The VT shootings were an atrocity, not a tragedy. Tragedy is an art form where good people's flaws are combined to make the author's point. No reason to ask why the killer did what he did. He was crazy. Shooting a bunch of people you don't know isn't the act of a sane guy. Note: he was a killer, not a gunman. We don't call a knife murderer a "Knife-man". We wouldn't call a reckless driver a "Car-man". The act is abhorrent, not the tool.
It appears* the killer was committed for insanity, so he should not have been able to buy the pistols. I guess the folks responsible for entering that data into the magical Brady Campaign Database just took a little break. Guess their fingers were just too tired. I bet they are so proud.
When a guy goes nuts, he will either be stopped by the bottom of his last magazine, or by a bullet at the top of the magazine of someone else. VT used to allow students to carry pistols, but changed to "help the students feel safe". Most recently, they voted down a proposal to permit students and employees with Virginia Concealed Carry Weapons permits to exercise their right to be ready to defend themselves on Campus. Boy, that sure worked out well.
Tam at "View from the Porch" [http://booksbikesboomsticks.blogspot.com/] has a good idea if asked by someone about licenses and registration. Tear a piece of paper in two, and hand the fellow one. Say "this piece of paper is my license, your piece of paper is my registration. My pen is my gun. Now, with just these two pieces of paper, explain to me how you would keep me from shooting someone." She reports that the results are hilarious.
An article [http://www.roanoke.com/editorials/commentary/wb/80510] from a student that has a CCW, but is not "allowed" to exercise it on the VT campus. Mausergirl [http://mausergirl.blogspot.com/2007/04/shoot-me-now.html] also has some good comments.
Lawdog suggests (http://thelawdogfiles.blogspot.com/2007/04/we-license-cars-yackyackyack.html) that if someone suggests "we license cars, don't we?" that you call them a liar to their face. He gives examples of what that would mean. He doesn't mention, but I will that we lose about 40,000 lives a year to cars, and guns take much less, say, 16,000 a year, even if you leave in police shootings, and legitimate self defense. Deaths now counted as gun suicides would probably not be prevented by gun laws, because suicides would select a different method to accomplish their goals. Perhaps cars, pills, knives, tall buildings.
The previous worst shooting was in Ruby's Restaurant in Texas. A Texas State legislator was a survivor, and was able to push through the Texas law that permitted good citizens, with training to obtain a Concealed Carry Weapon (CCW) permit. It passed over the veto of the then Democratic Governor, Ann Richards. Two weeks later, a similar shooting occured in a different restaurant. The shooter was stopped after only getting two rounds off. No headlines, many lives saved. I bet Ann Richards was so proud of her position. Did she really want all those people who survived the second shooting to die?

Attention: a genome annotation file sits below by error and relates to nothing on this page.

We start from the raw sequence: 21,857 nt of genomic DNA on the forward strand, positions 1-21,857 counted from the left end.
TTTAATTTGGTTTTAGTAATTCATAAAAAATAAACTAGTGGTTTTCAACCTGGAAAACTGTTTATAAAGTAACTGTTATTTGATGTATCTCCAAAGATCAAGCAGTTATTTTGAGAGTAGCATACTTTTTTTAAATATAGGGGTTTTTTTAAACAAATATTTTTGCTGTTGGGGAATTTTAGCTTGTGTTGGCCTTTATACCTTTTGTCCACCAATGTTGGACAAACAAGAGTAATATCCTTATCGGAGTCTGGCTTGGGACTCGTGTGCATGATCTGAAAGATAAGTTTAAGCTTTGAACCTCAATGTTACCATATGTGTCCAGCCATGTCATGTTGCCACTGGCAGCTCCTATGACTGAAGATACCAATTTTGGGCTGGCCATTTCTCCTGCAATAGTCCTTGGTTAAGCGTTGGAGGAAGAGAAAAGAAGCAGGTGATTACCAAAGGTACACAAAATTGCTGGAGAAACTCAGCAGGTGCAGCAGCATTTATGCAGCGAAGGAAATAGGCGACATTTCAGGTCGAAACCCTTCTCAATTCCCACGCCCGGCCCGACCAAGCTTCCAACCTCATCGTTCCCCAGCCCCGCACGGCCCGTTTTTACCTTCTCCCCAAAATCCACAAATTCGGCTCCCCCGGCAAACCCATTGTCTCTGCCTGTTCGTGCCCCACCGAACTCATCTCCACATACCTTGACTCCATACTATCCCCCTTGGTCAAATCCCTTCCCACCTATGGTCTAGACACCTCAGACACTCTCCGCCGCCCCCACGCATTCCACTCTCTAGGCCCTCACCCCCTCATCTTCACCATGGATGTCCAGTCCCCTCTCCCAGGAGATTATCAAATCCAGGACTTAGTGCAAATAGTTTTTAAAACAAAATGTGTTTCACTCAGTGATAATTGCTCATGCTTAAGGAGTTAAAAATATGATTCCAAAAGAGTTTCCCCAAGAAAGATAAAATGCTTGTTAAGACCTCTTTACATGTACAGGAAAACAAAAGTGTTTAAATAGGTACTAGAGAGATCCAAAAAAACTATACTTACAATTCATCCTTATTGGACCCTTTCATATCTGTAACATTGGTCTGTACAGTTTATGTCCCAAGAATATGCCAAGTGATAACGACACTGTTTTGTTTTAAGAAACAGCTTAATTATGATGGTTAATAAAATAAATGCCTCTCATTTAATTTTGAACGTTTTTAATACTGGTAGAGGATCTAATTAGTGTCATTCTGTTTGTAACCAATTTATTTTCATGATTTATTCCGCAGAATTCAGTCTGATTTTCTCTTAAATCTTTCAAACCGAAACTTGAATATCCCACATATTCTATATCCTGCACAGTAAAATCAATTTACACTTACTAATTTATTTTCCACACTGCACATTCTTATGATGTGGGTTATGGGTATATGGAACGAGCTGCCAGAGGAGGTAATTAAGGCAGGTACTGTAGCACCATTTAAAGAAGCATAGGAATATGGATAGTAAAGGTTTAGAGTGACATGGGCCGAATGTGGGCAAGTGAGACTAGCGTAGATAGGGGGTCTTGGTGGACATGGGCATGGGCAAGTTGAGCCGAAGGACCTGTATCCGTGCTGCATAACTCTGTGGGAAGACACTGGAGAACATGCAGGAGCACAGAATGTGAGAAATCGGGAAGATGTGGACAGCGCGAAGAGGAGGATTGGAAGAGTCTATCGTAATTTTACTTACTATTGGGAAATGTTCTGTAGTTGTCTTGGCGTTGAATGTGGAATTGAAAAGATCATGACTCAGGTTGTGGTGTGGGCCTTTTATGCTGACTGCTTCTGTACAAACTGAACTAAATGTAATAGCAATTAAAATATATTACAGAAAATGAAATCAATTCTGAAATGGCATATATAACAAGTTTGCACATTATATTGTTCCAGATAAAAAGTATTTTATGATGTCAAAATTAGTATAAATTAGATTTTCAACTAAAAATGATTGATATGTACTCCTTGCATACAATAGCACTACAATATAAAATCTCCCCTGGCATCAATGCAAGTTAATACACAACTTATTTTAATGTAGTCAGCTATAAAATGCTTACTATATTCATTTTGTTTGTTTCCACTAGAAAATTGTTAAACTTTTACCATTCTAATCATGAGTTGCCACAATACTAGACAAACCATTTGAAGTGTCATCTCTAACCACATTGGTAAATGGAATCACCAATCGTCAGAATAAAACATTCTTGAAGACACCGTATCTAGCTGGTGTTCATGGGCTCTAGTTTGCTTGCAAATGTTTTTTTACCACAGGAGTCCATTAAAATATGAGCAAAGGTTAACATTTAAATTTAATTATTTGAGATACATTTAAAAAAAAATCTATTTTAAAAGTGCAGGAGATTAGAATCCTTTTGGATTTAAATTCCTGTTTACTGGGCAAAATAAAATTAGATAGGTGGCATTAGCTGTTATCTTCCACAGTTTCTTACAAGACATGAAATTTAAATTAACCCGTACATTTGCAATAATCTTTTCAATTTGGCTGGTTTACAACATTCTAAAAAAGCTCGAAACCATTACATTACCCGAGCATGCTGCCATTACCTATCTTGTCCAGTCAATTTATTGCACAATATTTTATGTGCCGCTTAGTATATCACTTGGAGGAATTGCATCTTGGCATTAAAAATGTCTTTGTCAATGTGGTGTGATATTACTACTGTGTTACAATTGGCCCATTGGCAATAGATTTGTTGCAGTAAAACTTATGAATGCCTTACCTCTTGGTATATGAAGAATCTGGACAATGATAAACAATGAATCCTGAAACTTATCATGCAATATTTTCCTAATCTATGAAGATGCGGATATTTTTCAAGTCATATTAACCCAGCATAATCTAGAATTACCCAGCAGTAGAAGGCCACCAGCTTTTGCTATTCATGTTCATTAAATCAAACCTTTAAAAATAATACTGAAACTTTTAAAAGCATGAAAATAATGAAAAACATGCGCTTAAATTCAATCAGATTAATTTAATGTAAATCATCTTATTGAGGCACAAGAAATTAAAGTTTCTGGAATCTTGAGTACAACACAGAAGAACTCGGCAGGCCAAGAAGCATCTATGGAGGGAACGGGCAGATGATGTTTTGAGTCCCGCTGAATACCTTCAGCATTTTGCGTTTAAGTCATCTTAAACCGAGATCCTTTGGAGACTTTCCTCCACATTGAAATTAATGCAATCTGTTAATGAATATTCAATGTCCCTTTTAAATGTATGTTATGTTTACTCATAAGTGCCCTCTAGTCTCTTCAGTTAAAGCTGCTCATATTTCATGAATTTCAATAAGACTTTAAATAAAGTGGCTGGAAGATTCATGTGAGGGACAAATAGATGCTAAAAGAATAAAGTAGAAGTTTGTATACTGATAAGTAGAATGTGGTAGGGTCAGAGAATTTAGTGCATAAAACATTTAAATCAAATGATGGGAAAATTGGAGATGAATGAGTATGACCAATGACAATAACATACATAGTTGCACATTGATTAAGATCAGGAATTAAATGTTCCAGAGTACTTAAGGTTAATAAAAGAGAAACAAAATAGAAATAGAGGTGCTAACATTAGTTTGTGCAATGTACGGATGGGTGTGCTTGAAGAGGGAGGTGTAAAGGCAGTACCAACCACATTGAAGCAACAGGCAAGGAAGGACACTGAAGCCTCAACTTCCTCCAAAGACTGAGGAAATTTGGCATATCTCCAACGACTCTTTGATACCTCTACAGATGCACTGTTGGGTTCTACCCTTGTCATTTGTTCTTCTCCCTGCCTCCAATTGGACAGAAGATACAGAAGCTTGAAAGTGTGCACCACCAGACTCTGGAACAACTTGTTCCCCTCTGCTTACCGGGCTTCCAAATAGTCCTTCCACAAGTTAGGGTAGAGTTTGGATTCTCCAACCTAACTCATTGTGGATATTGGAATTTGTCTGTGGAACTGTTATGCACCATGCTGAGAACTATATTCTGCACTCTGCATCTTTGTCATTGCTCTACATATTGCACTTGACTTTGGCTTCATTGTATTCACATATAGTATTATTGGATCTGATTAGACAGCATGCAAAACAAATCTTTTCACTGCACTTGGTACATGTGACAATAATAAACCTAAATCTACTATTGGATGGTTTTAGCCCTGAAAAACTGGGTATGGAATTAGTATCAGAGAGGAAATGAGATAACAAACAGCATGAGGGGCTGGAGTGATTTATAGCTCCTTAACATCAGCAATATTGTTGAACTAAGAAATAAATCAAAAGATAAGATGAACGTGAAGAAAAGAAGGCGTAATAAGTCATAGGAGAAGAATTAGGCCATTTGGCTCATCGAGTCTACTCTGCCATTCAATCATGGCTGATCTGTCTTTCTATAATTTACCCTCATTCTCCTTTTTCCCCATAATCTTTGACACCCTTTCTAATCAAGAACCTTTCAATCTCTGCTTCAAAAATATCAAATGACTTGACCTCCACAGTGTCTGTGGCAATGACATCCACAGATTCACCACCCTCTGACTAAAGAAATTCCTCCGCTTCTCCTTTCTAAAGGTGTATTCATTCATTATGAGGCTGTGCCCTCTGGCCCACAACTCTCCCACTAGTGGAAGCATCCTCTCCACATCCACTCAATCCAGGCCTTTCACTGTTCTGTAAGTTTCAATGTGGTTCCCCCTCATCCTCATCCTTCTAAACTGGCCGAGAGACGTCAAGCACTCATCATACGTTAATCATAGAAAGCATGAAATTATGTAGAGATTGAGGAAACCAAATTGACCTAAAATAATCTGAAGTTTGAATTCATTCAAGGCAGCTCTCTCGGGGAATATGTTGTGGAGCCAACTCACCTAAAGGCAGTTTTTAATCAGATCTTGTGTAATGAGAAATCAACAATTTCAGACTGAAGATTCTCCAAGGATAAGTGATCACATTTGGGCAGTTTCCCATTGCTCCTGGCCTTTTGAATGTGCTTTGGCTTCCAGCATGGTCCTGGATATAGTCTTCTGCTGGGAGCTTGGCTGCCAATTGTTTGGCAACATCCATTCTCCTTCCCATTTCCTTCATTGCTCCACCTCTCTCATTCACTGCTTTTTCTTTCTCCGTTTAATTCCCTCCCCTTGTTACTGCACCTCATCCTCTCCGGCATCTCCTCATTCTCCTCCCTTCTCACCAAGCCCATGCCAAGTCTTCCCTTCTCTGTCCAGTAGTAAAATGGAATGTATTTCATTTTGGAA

If you want to know what kills more than guns, more than cars, start with medical malpractice, about 100,000 deaths a year. Oh, and we already license doctors, pharmacists, physyican assistants, and nurses. Doesn't seem to help much. Perhaps if medical people had to post their success/fail rates on the internet, they would be more careful.
The Environmental movement is also a great killer. By banning DDT, they made the world safe for the mosquito, which murders about a million every year, the number who die of Malaria in Africa. That is about 40 million since DDT was banned.
The greatest killer of humans of all time? Bad history (thanks Karl Marx). That lead to 100 million deaths in China (thanks Mao Tse Tung), 70 million in the Soviet Union (Thanks Stalin, Lenin, Trotksky) and National Socialist Germany (thanks Shicklegruber, aka Hitler). If only more Germans had enough weapons to fight back. If only more Jews had decided to fight back as they did in the Warsaw Ghetto.
Hitler's "Union of All Germans" became notably less aggressive when faced with the resolute defense preparations of the German Majority in Switzerland. Swiss citizens were advised that any report that the Swiss government had surrendered, or agreed to union were to be regarded as a trick by the enemy. Swiss independence is maintained by a well prepared army, now the largest in Europe. It was not always so. Before the First World War, a Swiss Officer in response to a German's assertion that Germany could field an army twice the size of the Swiss Army replied: "Shoot twice, go home."
* Update: It appears that he agreed to be committed, and so was not involuntarily committed. That distinction would have been responsible for passing the instant check. My remarks about the data base enterer were incorrect, and they have my apology. The Brady database is thus revealed as less useful than I thought it was.